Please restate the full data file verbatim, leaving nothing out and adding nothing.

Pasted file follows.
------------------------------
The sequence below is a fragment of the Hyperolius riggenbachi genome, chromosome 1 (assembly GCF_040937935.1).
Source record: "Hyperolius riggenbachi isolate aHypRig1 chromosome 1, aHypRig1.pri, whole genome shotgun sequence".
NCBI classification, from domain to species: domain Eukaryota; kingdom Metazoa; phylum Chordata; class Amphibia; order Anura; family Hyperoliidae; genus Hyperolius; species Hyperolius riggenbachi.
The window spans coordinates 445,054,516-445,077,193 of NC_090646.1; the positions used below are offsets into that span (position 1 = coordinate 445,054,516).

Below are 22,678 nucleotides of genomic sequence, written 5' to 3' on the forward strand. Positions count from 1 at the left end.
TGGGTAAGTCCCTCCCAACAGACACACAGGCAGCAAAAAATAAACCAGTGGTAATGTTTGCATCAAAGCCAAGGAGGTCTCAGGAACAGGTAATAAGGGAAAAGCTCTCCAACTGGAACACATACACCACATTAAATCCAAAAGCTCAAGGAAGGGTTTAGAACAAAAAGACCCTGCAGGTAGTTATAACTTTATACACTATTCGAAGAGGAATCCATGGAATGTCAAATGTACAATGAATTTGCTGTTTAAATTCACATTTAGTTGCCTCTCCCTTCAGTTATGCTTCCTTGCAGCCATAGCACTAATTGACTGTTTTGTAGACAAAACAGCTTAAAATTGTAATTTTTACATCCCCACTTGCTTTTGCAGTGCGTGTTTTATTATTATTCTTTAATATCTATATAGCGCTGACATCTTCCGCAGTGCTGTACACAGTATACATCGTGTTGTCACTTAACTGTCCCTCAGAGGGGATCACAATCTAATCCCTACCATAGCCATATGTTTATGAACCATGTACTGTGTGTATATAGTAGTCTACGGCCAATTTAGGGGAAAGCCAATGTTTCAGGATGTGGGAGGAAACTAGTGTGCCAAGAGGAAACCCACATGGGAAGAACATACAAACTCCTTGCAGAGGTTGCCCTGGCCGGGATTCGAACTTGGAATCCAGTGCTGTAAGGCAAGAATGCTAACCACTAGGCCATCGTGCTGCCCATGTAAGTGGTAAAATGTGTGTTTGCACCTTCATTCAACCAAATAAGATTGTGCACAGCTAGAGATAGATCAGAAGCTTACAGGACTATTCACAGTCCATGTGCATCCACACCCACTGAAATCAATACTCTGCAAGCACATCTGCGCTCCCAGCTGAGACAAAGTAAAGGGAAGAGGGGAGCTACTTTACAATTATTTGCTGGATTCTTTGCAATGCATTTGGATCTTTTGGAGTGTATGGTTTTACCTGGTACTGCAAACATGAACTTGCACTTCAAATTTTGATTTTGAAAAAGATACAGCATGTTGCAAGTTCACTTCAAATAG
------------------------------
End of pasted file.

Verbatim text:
The sequence below is a fragment of the Hyperolius riggenbachi genome, chromosome 1 (assembly GCF_040937935.1).
Source record: "Hyperolius riggenbachi isolate aHypRig1 chromosome 1, aHypRig1.pri, whole genome shotgun sequence".
NCBI classification, from domain to species: domain Eukaryota; kingdom Metazoa; phylum Chordata; class Amphibia; order Anura; family Hyperoliidae; genus Hyperolius; species Hyperolius riggenbachi.
The window spans coordinates 445,054,516-445,077,193 of NC_090646.1; the positions used below are offsets into that span (position 1 = coordinate 445,054,516).

Below are 22,678 nucleotides of genomic sequence, written 5' to 3' on the forward strand. Positions count from 1 at the left end.
TGGGTAAGTCCCTCCCAACAGACACACAGGCAGCAAAAAATAAACCAGTGGTAATGTTTGCATCAAAGCCAAGGAGGTCTCAGGAACAGGTAATAAGGGAAAAGCTCTCCAACTGGAACACATACACCACATTAAATCCAAAAGCTCAAGGAAGGGTTTAGAACAAAAAGACCCTGCAGGTAGTTATAACTTTATACACTATTCGAAGAGGAATCCATGGAATGTCAAATGTACAATGAATTTGCTGTTTAAATTCACATTTAGTTGCCTCTCCCTTCAGTTATGCTTCCTTGCAGCCATAGCACTAATTGACTGTTTTGTAGACAAAACAGCTTAAAATTGTAATTTTTACATCCCCACTTGCTTTTGCAGTGCGTGTTTTATTATTATTCTTTAATATCTATATAGCGCTGACATCTTCCGCAGTGCTGTACACAGTATACATCGTGTTGTCACTTAACTGTCCCTCAGAGGGGATCACAATCTAATCCCTACCATAGCCATATGTTTATGAACCATGTACTGTGTGTATATAGTAGTCTACGGCCAATTTAGGGGAAAGCCAATGTTTCAGGATGTGGGAGGAAACTAGTGTGCCAAGAGGAAACCCACATGGGAAGAACATACAAACTCCTTGCAGAGGTTGCCCTGGCCGGGATTCGAACTTGGAATCCAGTGCTGTAAGGCAAGAATGCTAACCACTAGGCCATCGTGCTGCCCATGTAAGTGGTAAAATGTGTGTTTGCACCTTCATTCAACCAAATAAGATTGTGCACAGCTAGAGATAGATCAGAAGCTTACAGGACTATTCACAGTCCATGTGCATCCACACCCACTGAAATCAATACTCTGCAAGCACATCTGCGCTCCCAGCTGAGACAAAGTAAAGGGAAGAGGGGAGCTACTTTACAATTATTTGCTGGATTCTTTGCAATGCATTTGGATCTTTTGGAGTGTATGGTTTTACCTGGTACTGCAAACATGAACTTGCACTTCAAATTTTGATTTTGAAAAAGATACAGCATGTTGCAAGTTCACTTCAAATAG